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Nats' lineup producing at last

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Nats' lineup producing at last

ATLANTA -- For three months, the Nationals insisted they could boast a potent lineup, if only they could get several injured players back healthy and get a few slumping regulars going at the plate.

Then Ryan Zimmerman received a cortisone shot in his ailing shoulder and Michael Morse started getting his timing back after missing eight weeks with a torn lat muscle, and the rest of the Nationals started reaping the benefits that came with the resurgence of those two stalwarts.

The end result is a lineup that suddenly is capable of carrying this first-place club, even on days when the pitching staff has a few hiccups, as was the case Sunday during an 8-4 victory over the Braves.

Over the final six games of this road trip through Colorado and Atlanta, the Nationals hit a collective .345, averaged 8.5 runs and 13.6 hits per game, mashing out 24 doubles and 13 homers in the process.

Is this more of a true reflection of the lineup they envisioned all along?

"No question," manager Davey Johnson said. "I've said all along we're going in the right direction. I know the talent here. I know what we're capable of, and to see us start doing it is more like us. Nine hits a ballgame, that should be our low with the talent on this ballclub."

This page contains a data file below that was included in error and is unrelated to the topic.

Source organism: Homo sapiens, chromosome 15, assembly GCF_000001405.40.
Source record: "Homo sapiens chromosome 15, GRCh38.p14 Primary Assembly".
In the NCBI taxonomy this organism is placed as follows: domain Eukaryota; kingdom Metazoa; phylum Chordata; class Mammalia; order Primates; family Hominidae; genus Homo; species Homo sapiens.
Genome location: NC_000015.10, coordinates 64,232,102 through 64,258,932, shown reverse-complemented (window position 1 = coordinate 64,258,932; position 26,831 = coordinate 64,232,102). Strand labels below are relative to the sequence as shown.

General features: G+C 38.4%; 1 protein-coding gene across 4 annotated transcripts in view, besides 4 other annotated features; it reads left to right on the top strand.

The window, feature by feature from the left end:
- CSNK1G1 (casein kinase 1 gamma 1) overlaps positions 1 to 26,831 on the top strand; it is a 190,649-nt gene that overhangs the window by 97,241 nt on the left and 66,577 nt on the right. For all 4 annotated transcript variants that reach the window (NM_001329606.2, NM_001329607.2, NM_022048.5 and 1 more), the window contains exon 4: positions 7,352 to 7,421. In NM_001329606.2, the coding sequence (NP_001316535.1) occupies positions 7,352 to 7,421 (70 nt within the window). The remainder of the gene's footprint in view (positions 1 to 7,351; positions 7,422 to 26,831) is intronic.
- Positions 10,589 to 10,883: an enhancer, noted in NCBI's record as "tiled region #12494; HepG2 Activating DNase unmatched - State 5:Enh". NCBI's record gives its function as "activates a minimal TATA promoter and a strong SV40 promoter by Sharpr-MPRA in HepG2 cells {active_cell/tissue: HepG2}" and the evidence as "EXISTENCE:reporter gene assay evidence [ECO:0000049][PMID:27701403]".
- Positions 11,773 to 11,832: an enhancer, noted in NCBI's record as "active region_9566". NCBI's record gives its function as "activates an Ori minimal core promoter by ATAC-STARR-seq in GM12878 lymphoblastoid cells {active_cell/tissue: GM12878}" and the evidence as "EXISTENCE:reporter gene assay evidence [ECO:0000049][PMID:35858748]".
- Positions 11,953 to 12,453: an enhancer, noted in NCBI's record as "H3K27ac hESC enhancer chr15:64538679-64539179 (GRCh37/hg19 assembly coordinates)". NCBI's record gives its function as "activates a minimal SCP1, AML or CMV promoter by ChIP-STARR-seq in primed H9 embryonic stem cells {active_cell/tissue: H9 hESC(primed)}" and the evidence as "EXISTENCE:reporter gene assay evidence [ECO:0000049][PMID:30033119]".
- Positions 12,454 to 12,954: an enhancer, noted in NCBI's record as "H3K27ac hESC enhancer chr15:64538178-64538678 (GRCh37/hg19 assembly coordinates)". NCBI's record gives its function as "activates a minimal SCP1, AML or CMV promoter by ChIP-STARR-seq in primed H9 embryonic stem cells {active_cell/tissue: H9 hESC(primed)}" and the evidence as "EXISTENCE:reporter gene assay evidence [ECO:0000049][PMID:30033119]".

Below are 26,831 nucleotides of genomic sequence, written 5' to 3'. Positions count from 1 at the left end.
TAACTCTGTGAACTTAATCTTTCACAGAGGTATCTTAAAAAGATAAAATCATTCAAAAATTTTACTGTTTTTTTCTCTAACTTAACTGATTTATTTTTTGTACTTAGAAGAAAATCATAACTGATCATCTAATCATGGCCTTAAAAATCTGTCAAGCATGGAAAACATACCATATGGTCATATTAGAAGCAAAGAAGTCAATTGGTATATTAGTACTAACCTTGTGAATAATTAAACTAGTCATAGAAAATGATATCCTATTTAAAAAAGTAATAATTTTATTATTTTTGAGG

The Nationals recorded exactly nine hits during this series finale on another sweltering afternoon at Turner Field when the thermometer read 101 degrees at first pitch and got as high as 104 degrees during the fifth inning.

Three of those hits came from Zimmerman, all of them driving in runs. The veteran third baseman roped a two-run double in the top of the first, belted a towering home run off Tim Hudson in the fifth and then added an RBI single up the middle in the ninth for his first 4-RBI game of the season.

Owner of a .218 average when he received the cortisone shot in his shoulder one week ago, Zimmerman has 14 hits (seven of them for extra bases) and 13 RBI in eight games since. He's raised that batting average to .241 and has raised his slugging percentage 61 points (to .366).

"We're getting healthier," he said. "We're getting more consistent. The more you can throw out the same lineup, the more consistent you're going to be. For the first half of the year, we've kind of had to shuffle things around. It's not easy to score runs when different guys are in different places and you don't really get to settle into the role."